How companies became dividend machines
Listed Dutch companies have radically shifted their strategic focus in the past twenty years: maximising value for shareholders has become a dominant strategy. Employees, the climate, technological innovation, consumers or suppliers play an increasingly smaller role in what makes a company “successful”.
Research by SOMO, commisioned by FNV, has calculated that shareholder remuneration has increased by 500% over the past 20 years. Wages, on the other hand, increased by 50% in the same period. From producing goods and services, companies are mainly concerned with securing profits for shareholders. There is a ‘ of companies.
This model of “shareholder capitalism” is also characterized by an increase in debt, while concrete investments lag behind. Between 2000 and 2020, the combined debts of the companies studied rose from €99.3 billion to €145.2 billion. With these debts, companies bought up their own shares in order to realise higher stock market prices, or they bought up other companies and their ‘goodwill’. There has been little investment in higher wages, in production capacity, R&D or climate measures. Since 2019, joint investments have not been enough to replace depreciation.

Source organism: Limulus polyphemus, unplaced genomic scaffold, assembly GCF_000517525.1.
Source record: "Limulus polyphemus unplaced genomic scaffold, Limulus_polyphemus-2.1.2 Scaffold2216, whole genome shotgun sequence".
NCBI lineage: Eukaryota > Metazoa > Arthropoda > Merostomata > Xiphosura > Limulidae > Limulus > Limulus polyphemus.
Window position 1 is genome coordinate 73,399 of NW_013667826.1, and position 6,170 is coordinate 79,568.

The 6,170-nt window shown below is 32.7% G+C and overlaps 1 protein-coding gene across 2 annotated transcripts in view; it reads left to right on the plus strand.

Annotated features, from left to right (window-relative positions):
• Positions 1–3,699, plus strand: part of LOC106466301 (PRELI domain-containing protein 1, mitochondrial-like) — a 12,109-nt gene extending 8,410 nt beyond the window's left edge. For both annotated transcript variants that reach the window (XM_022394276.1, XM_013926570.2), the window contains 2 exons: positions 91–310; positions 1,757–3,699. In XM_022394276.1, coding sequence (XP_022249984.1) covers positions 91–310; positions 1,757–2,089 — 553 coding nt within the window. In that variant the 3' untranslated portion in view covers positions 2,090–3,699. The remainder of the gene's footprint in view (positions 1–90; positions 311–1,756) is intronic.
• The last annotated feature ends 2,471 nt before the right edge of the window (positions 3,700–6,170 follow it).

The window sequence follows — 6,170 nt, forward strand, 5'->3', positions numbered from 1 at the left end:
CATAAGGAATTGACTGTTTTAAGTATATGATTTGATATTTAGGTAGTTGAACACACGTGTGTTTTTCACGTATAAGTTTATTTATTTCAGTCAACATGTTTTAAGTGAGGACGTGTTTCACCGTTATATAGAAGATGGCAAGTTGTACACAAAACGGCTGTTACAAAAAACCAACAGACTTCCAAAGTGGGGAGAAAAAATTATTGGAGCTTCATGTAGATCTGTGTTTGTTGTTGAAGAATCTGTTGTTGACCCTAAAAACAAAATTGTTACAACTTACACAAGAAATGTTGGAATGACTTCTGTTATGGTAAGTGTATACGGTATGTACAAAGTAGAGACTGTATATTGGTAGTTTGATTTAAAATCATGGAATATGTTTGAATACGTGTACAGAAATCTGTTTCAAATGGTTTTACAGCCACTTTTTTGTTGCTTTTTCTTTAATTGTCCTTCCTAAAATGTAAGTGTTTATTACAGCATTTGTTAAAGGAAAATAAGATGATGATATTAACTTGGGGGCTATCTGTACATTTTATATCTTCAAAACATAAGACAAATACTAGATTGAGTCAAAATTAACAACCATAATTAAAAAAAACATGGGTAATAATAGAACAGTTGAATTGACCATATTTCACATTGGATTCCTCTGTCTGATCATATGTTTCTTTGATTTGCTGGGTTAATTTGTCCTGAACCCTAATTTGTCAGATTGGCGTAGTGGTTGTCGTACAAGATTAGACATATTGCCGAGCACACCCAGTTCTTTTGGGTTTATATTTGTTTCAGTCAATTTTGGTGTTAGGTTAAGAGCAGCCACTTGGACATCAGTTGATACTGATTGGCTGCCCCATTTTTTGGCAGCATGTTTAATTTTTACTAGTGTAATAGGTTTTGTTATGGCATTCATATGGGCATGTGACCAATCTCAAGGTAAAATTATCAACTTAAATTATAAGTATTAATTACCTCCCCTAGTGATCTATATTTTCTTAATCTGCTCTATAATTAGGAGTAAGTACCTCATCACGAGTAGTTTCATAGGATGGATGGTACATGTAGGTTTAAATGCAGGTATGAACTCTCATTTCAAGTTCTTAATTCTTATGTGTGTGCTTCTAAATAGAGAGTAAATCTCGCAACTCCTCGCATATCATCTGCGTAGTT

The higher payout to the shareholder is not a sign of a healthy company, but possibly the opposite; of companies being hollowed out to sustain the higher payout to the shareholder. It is a model that is likely to become increasingly difficult to sustain over time.
The researchers also see the large debt mountain as a real social risk.
Rodrigo Fernandez: “Companies took on their debts during a period of extremely low interest rates. These debts will soon have to be financed again, at a much higher interest rate. As a result, companies will borrow less and have even fewer resources for climate measures and other necessary investments.”
Do you need more information?
Download: SOMO Aandeelhouders eerst (pdf, 707.72 KB)